Finally, settling into the Meadow, we found some shade and sat in the pine needles. It was hot and we were worried. It was unclear what kind of shape this trail was in. It sounded possibly treacherous. We sat and talked it through.
We could still turn around and go back the way we came. We still had time. We didn’t want to. But if the trail conditions were bad, this was still an option. We didn’t have to lock ourselves into anything. But as far as the eye could see right now, the trail still looked okay. There were no signs of washout, or blow downs. We could see a safe and clear path from where we were right now. We could indeed continue and see how things unfold. If at any point the trail got bad, we still had time to turn around.
And so the decision was made. We would continue on. So we set out for Colby Pass.
We strode along the trail from Junction Meadow, eyeing it with suspicion.
“Well, yeah I think there’s a few more pine needles on this trail. It appears a little less worn than the ones we’ve been on. But it’s still very obvious.” I thought to myself.
We walked under some trees and then emerged on a rocky creek bed. My eyes lifted to take in the sight.
Oh, this must be the blow down.
Hmmm… this certainly is rough, but it doesn’t look that bad. We just have to assess the situation. I scanned the area and noticed it across the stream.
“There” I point to Rachel, “there’s a cairn, and that looks like it was once a trail over there”.
We skipped along the rocks feeling newly rejuvenated. This was rough but not that bad. If this was the worst of it, I think we’ll be okay. The route finding was exciting, a welcomed change from our backcountry freeway the JMT.
Hopping along the rocks, we spot three more guys coming down. They’ve got fishing poles, and they’re Erik’s friends. We pass along what Erik had told us and ask them how the trail is, if it’s dangerous further on.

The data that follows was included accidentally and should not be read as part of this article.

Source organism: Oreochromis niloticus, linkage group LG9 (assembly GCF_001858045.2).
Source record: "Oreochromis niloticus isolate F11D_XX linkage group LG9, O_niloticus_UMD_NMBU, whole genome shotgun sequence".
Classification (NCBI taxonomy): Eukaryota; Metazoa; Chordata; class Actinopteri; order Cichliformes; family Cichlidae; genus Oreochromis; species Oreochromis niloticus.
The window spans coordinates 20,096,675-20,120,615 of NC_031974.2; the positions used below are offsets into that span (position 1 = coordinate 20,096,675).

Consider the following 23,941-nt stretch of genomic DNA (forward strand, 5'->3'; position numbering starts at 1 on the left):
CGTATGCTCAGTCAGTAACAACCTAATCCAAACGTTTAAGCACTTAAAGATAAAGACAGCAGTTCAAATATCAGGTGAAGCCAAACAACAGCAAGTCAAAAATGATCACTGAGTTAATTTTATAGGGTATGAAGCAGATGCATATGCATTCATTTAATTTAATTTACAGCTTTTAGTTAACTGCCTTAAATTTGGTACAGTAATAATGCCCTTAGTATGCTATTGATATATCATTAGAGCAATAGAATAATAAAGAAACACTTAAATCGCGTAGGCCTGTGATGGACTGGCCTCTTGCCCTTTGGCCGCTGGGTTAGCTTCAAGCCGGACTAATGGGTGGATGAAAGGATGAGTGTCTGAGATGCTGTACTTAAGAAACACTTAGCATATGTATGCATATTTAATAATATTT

The look on their faces tells me “not at all”.
“No it’s not too bad. It’s not dangerous at all, just slow going. You have to pay attention to the trail. It’s easy to lose in places, but easy to pick back up.”
Oh, we’ve done this before. We can handle this. I was picturing cliff side scrambles, with eroded trails and roots we’d have to climb. But no, that’s not the case. The trail sounded safe, just a little rough around the edges.
“Perfect, that sounds fun to me” I thought.
The worst part was actually the heat. Some thick brush although annoying provided some solace from the sun.
Working our way up, we emerged from the thickest of the brush, and stopped fro a snack. Down the trail came a familiar face we had seen a couple days ago.
“Mind if I join you guys” he asked.
“Of course not” we say, and he joins us in the dirt.
Snacking on hummus and smoked salmon, we learn about our new trail friend. He’s a nice kid out hiking for 15 days before returning to Colorado for college.
When we ask about the pass conditions, he says it’s steep but the trail isn’t bad. “I never felt like I lost it. Nah. It’s beautiful. I think you’ll love it.”
After chatting for several moments more, we bid our friend farewell.
“Enjoy the rest of your trip! If you can get up north check out Simpson Meadow. Devil’s Washbowl is amazing.”